5. The idea of an account suit has come up before the courts from time to time and as the case law now stands there is very little confusion in that regard. Among other rulings the one reported in Radhakishan v. Motilal, AIR 1933 Nag 82, gives a clear description of an account suit as a class ;
'A suit for accounts is a suit for an indeterminate amount which could only be arrived at by taking the regular accounts between the parties. Where therefore the plaintiff sues for a definite sum and shows clearly how that sum is to be ascertained the suit is not one for accounts. .... The nature of the suit is to be determined according to the claim made by the plaintiff and not by the contest of the defendant. The latter procedure would give rise to the greatest confusion and eliminate from the jurisdiction of the Court of Small Causes many cases which would fall within that jurisdiction. '
Similar views have been expressed by other High Courts also. The test is not whether in course of the trial the Court is going to examine accounts in evidence, but whether the plaintiff's own claim is indeterminate and implies that further proceedings have to be gone through before the ascertainment of what is payable. If that is the position, the Small Cause Court having no competency to start independent proceedings for the ascertainment of accounts, it cannot exercise jurisdiction over account suits for that claim. If, however, the plaintiff is able to claim a liquidated amount without invoking any proceedings in account it is difficult to see how the jurisdiction of the Small Cause Court is excluded. The cases in which High Courts have remarked that a suit for mesne profits is not cognizable by a small Cause Court are ones where the suits under consideration were in effect suits for accounts or were understood to be such. In the Nagpur decision in Dukreeya v. Muktee Mahrin, AIR 1933 Nag 87, two types of suits for mesne profits are envisaged :
'A suit for mesne profits is not cognizable by a Court of Small Causes if the plaintiff by alleging that the defendant has actually received profits asks for an account of the profits received. But a suit for mesne profits in which there is no allegation that the defendant received any profits may be triable by a Small Cause Court as Article 31 does not state that they should be considered suits for an account.'
6. There may be suits in which the plaintiff claims a fixed sum without asking for accounts and alleges that the defendant has been receiving income out of his property. Even there, as long as the defendant is not called upon to account for the collections, Article .31 may not operate. In the case reported in Bharat v. Firanta, AIR 1936 Nag 42, it was reiterated.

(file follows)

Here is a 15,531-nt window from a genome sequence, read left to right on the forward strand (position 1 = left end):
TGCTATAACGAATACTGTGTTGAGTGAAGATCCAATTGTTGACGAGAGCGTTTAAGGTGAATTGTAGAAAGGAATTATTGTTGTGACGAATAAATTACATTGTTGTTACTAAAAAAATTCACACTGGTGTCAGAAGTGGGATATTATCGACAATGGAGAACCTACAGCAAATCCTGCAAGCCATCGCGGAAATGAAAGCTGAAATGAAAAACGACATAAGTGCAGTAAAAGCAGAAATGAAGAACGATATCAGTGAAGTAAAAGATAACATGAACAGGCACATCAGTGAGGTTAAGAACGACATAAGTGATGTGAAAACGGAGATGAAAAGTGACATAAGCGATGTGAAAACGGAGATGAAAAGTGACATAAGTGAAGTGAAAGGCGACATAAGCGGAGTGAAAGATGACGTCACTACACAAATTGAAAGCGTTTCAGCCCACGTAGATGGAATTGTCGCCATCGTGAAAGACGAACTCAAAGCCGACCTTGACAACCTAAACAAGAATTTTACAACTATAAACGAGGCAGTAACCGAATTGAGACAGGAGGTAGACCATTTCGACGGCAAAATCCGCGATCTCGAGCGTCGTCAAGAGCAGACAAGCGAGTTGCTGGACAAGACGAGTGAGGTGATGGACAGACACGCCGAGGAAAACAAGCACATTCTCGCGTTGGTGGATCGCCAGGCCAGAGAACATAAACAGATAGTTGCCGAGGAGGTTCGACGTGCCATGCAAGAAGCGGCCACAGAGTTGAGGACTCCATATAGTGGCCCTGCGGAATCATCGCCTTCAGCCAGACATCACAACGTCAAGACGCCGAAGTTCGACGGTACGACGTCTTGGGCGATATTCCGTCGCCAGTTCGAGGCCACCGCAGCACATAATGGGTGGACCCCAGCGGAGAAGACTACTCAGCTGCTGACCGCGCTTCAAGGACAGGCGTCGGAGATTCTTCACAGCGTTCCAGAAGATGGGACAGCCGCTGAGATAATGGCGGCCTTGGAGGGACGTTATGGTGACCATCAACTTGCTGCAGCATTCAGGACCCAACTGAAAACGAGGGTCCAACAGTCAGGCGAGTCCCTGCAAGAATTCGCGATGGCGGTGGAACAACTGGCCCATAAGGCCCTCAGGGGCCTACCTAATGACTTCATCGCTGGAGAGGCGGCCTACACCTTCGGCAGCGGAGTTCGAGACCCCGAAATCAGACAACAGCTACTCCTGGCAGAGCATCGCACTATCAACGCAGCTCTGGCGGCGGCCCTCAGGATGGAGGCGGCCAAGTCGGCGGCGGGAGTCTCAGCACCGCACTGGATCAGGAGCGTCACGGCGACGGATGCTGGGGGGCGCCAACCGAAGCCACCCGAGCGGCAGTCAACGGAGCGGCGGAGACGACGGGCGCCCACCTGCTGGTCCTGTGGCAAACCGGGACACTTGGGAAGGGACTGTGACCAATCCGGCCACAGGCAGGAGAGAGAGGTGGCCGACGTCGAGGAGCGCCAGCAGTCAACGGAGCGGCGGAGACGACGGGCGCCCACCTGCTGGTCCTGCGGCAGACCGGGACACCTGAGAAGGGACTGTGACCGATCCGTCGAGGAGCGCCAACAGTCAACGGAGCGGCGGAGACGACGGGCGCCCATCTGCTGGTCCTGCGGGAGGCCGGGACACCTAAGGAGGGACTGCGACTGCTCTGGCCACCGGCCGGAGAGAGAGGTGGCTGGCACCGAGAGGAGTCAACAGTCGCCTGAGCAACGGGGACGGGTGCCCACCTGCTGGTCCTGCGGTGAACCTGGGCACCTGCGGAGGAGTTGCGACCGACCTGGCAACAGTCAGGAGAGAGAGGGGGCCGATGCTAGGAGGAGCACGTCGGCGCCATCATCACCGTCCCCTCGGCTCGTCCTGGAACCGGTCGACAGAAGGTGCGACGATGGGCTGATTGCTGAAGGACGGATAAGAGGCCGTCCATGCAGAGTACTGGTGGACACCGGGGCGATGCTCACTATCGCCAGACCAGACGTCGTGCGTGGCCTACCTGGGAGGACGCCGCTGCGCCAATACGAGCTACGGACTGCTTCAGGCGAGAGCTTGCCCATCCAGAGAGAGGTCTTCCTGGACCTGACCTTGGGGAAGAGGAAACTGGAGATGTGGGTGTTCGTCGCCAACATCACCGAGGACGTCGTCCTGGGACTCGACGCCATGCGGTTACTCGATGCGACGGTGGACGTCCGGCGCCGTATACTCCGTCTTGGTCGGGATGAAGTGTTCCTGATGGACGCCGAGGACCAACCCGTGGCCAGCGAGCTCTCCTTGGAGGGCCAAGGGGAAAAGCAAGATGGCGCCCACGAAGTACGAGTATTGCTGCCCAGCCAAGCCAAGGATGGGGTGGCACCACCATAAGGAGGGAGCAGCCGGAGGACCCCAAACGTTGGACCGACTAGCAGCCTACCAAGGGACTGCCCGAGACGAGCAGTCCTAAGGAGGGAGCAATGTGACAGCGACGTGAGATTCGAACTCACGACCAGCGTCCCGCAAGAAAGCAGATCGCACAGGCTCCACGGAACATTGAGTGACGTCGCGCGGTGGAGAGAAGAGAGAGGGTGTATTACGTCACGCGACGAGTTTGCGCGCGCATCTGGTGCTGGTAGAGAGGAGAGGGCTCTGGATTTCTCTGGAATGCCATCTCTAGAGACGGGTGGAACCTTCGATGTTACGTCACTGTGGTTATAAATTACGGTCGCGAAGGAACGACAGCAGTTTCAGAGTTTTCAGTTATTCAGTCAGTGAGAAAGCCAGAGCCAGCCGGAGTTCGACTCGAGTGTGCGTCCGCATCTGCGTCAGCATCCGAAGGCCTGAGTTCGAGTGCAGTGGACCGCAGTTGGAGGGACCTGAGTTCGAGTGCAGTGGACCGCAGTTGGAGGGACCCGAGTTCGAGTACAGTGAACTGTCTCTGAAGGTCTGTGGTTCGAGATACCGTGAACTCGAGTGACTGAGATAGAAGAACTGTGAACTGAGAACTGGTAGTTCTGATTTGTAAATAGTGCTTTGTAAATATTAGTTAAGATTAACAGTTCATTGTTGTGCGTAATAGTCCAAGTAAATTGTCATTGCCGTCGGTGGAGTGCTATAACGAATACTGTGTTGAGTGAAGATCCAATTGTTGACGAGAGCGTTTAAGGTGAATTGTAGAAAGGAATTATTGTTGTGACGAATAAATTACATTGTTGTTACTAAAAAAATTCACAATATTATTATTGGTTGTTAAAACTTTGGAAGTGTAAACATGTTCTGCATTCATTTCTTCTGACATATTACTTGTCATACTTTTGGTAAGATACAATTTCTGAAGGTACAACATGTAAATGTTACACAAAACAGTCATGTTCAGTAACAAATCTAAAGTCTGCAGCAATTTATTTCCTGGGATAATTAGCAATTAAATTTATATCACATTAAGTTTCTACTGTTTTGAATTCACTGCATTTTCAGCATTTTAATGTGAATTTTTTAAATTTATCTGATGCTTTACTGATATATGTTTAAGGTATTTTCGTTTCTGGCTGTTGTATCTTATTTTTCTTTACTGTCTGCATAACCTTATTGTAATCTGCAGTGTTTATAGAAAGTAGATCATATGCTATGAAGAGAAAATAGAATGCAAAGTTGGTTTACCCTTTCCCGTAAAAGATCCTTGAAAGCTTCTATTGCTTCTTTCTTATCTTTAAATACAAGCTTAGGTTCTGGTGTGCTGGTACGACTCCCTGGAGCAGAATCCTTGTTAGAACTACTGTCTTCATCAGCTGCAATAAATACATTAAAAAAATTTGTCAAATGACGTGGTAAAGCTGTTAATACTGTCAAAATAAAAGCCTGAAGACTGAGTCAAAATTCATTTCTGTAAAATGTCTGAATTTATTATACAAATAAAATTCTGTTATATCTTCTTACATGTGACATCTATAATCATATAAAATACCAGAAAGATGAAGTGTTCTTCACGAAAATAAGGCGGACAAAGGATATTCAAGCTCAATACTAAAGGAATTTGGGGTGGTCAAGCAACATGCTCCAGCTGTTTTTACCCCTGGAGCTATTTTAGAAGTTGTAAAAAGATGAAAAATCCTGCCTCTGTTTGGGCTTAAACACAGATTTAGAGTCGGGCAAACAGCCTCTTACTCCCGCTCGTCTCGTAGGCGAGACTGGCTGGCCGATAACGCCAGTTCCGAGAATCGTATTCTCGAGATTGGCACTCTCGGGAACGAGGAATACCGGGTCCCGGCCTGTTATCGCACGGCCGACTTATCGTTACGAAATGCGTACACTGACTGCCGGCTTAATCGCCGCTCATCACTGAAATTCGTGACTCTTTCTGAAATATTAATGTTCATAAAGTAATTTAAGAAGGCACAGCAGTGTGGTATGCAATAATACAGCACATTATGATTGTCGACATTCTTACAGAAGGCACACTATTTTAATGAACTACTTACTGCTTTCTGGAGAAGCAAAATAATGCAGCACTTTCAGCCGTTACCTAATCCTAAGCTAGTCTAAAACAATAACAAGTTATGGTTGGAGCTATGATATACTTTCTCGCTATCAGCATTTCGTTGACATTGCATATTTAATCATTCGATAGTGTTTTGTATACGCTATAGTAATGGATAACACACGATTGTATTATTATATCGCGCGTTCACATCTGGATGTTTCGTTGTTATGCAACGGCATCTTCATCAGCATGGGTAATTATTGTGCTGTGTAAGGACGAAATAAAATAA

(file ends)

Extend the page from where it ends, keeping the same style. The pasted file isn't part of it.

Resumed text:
'A suit for mesne profits in which the plaintiff alleged that defendant had actually received some profits is one calling for an account and falls within the exception of Article 31 and so is not cognizable by a Small Cause Court.'
It is of further interest to note that the definition of mesne profits in Section 2 (12) is much wider than is implied in the wording of Article 31 :
'Section 2 (12)-Mesne profits of property means those profits which the person in wrongful possession of such property actually received or may with ordinary diligence have received therefrom . . . .'
A suit for accounts is based on the claim that the defendant has actually received such and such sums and should therefore, render accounts and pay them up to the plaintiff. But a suit for a fixed amount is on the assessment by the plaintiff of the income that can be reasonably expected from the property whether or not the defendant actually receives it. It may be, during the suit the defendant does by way of defence plead some accounts to prove that the collections have been less or nothing. It may even be the plaintiff may refer to actual collections made by the defendant as evidence in support of his claim of a fixed amount. But these do not make it a suit for accounts. The essential test is, whether the plaintiff is claiming a determinate or an indeterminate amount or whether the plaintiff's own case on this particular calls for further proceedings to investigate the actual realizations. By this test the present suit is not one excluded from the jurisdiction of the Small Cause Court by Article 31.
Ground No. 2 -